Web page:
The Samsung Galaxy S22 Ultra looks to be one of the best phones yet, at least based on our Samsung Galaxy S22 Ultra review, which is still in progress. But if you were thinking about upgrading to the new phone, there might be something holding you back from making the final decision to buy or skip the Galaxy S22 Ultra.
An $1,199 starting price can do that to people.
Yes, Samsung's latest flagship phone is a pricey device, but it certainly doesn't skimp on features. From a fast-refreshing display an a built-in S Pen to a powerful chipset and lots of camera improvements, the Galaxy S22 Ultra contains all the features you'd expect from a top-tier phone, plus a few extras specific to the this particular model.
Here's a closer look at why you may want to make the Galaxy S22 Ultra your next phone, along with some reasons on why you should hold off on making the upgrade.
Interested in one of the cheaper models instead? We also look at reasons to buy and skip the Galaxy S22. And see our Galaxy S22 Ultra vs Galaxy Note 20 Ultra comparison to see if the new flagship is worth the upgrade.
Samsung Galaxy S22 Ultra: Reasons to buy
The Galaxy S22 Ultra's brighter display
Samsung must have gotten fed up with having the iPhone win all the plaudits for its displays (especially since Samsung is reportedly Apple's chief supplier for that part). The entire Galaxy S22 lineup boasts some serious display improvements, highlighted by an attempt to make the brightest screens on any smartphone.
In the case of the Galaxy S22 Ultra, that means a screen that promises a peak brightness of 1,7500 nits and typical brightness of 1,200. Samsung's new phone comes pretty close to matching those claims, with our testing finding a maximum brightness of 1,359 nits when we tested the Galaxy S22 Ultra's display. That certainly outshines the 1,038-nit result of the iPhone 13 Pro Max.
All those nits mean that you're never going to struggle to make out what's on your Galaxy S22 Ultra screen in bright sunlight. The S22 Ultra also registered more of both the sRGB color gamut and DCI-P3 color space in our lab test. And with Samsung's Vision Booster feature adjusting the display and balancing colors based on the ambient lighting, you shouldn't have to dive into your phone's settings to get a clear view of the screen.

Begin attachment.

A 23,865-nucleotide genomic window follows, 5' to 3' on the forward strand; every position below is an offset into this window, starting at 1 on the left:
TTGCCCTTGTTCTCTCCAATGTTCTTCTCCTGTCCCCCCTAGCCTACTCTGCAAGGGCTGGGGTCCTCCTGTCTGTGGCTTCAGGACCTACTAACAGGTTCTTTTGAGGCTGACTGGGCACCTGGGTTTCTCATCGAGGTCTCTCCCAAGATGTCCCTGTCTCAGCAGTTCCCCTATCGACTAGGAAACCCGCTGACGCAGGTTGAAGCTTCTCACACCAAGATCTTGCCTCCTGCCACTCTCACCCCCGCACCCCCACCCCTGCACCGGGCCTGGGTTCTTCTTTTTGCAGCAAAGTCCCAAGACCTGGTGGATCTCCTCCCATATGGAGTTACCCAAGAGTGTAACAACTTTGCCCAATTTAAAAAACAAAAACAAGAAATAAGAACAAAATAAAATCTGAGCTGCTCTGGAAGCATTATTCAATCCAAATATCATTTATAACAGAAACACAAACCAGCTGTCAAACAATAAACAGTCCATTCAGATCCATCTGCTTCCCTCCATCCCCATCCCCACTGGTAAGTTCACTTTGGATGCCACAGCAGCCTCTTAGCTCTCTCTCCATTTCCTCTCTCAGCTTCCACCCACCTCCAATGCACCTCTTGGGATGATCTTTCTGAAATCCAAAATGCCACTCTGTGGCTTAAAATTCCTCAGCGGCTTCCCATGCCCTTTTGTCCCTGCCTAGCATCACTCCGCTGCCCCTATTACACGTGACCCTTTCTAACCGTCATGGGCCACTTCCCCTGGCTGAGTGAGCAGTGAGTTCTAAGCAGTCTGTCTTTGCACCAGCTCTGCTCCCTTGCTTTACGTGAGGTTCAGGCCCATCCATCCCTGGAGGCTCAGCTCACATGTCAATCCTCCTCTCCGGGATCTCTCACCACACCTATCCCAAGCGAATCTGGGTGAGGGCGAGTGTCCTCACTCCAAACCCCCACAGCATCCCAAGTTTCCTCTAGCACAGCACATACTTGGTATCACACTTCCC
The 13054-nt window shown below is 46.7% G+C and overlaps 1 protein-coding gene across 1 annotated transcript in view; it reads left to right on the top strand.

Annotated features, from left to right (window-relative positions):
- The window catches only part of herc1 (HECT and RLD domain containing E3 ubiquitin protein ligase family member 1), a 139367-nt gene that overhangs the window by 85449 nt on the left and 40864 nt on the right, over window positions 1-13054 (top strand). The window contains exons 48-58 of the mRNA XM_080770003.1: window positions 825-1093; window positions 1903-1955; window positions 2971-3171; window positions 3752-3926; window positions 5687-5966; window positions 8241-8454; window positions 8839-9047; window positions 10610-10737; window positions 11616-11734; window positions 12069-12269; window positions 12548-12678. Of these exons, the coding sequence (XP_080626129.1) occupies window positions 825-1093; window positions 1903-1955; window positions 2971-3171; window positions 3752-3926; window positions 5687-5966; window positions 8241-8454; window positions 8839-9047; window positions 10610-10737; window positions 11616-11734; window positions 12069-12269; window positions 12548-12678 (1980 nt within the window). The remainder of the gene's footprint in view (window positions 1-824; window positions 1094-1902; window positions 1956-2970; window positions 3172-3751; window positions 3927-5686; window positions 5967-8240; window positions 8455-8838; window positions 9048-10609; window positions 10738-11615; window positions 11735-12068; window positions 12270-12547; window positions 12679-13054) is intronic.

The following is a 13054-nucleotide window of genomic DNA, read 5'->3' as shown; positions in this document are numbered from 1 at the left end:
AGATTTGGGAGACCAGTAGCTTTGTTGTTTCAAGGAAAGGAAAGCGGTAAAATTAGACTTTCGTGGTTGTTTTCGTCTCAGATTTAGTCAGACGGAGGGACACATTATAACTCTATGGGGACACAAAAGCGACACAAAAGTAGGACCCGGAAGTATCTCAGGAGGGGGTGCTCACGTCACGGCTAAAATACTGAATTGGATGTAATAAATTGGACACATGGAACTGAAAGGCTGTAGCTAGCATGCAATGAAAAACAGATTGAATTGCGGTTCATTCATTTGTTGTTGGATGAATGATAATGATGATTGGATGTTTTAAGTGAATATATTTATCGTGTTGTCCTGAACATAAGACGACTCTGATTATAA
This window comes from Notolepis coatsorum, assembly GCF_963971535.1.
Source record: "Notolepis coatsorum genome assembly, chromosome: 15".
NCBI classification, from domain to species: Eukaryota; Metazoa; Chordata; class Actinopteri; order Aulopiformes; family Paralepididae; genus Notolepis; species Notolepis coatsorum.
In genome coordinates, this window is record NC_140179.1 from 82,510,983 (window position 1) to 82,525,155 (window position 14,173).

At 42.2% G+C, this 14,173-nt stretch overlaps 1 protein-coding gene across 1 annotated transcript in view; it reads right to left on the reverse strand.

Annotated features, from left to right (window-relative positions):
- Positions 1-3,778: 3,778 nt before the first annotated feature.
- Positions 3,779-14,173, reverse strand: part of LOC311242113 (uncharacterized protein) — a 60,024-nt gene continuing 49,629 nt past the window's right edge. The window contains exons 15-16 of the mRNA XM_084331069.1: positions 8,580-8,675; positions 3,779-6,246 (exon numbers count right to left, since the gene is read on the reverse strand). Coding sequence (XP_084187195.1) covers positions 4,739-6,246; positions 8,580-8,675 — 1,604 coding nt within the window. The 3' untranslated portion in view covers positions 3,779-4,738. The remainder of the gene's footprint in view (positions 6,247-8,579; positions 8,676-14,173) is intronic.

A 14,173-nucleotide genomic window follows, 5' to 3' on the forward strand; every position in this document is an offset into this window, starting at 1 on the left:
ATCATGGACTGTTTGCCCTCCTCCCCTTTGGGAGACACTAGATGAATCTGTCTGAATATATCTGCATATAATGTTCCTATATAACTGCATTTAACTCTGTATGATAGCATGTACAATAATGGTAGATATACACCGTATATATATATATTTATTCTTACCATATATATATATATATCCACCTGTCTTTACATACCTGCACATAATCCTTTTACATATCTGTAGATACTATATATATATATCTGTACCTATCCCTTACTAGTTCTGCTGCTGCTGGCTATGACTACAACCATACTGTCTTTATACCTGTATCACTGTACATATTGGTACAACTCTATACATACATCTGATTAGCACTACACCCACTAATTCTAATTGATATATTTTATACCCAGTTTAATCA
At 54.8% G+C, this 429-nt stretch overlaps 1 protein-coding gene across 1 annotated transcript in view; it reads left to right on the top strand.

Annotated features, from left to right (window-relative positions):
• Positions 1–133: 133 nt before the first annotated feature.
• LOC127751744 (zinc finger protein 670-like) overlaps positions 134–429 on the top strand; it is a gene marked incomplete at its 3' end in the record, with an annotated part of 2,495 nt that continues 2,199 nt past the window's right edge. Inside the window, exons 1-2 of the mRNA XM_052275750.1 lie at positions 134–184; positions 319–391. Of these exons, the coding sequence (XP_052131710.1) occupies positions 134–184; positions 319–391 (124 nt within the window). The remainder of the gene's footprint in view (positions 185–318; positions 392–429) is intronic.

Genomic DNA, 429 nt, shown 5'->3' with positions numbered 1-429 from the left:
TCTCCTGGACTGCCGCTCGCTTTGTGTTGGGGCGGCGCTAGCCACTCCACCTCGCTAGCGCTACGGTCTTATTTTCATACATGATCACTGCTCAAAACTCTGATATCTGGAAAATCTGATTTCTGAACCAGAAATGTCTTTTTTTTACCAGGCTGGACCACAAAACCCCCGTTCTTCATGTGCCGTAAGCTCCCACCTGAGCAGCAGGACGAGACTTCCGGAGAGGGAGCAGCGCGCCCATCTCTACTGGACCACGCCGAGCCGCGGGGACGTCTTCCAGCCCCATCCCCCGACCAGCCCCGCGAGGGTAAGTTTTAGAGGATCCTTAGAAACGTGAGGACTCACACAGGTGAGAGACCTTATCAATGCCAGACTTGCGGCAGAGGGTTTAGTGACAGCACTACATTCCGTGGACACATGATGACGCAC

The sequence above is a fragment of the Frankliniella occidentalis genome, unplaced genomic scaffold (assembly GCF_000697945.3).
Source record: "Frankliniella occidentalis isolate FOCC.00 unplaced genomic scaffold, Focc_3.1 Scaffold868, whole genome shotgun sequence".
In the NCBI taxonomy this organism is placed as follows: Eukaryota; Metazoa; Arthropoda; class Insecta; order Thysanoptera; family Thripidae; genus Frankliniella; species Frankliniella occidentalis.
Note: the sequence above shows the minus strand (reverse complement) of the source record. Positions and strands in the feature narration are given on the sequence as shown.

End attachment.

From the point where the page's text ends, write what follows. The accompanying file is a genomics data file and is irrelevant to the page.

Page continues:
The S Pen is now included with the Galaxy S22 Ultra
Speaking of the Galaxy S21 Ultra, it was the first phone outside of the Galaxy Note series to offer support for Samsung's S Pen. That was a welcome, if incomplete step. Because the S Pen was an optional accessory to the S21 Ultra, it never felt like an integrated part of the phone.
That's not a problem with the Galaxy S22 Ultra, which includes a slot for the S Pen. That means you don't have to hunt down a case for carrying your stylus. Instead, you just pop it out of the phone and get right to jotting down notes right on the Galaxy S22 Ultra's screen.
The S Pen included with the Galaxy S22 Ultra also happens to be faster than before, with a 70% speed improvement and less latency. Throw in more accurate handwriting-to-text conversion and stylus-specific features incorporated into Microsoft Outlook, and this is a welcome addition to the Galaxy S's Ultra model, particularly if you view your phone as a productivity tool.
An improved refresh rate for the Galaxy S22 Ultra
Dynamic refresh rates are an increasingly common feature on top smartphones — well, maybe not so much on the iPhone 13 — with the devices ramping up the refresh rate when the on-screen activity gets frenetic and scaling back down when things are more static. It's a way of giving you the best of both worlds — an immersive experience when you're gaming or scrolling through web sites and less battery consumption when you don't need the refresh rate boost.
Last year's Galaxy S21 Ultra was able to range between 10Hz and 120Hz, but the Galaxy S22 Ultra takes that adjustment even further. The new phone can still hit 120Hz when needed, but when at other times, the refresh rate can drop as low as 1Hz.
We're hoping that translates to improved battery life for the Galaxy S22 Ultra. The S21 Ultra turned in a better-than-average time on our battery test, though the phone lasted more than an hour long when we turned off its adaptive refresh rate. The Galaxy S22 Ultra, with its improved refresh rate, could wind up managing power consumption a little more deftly.
Faster charging on the Galaxy S22 Ultra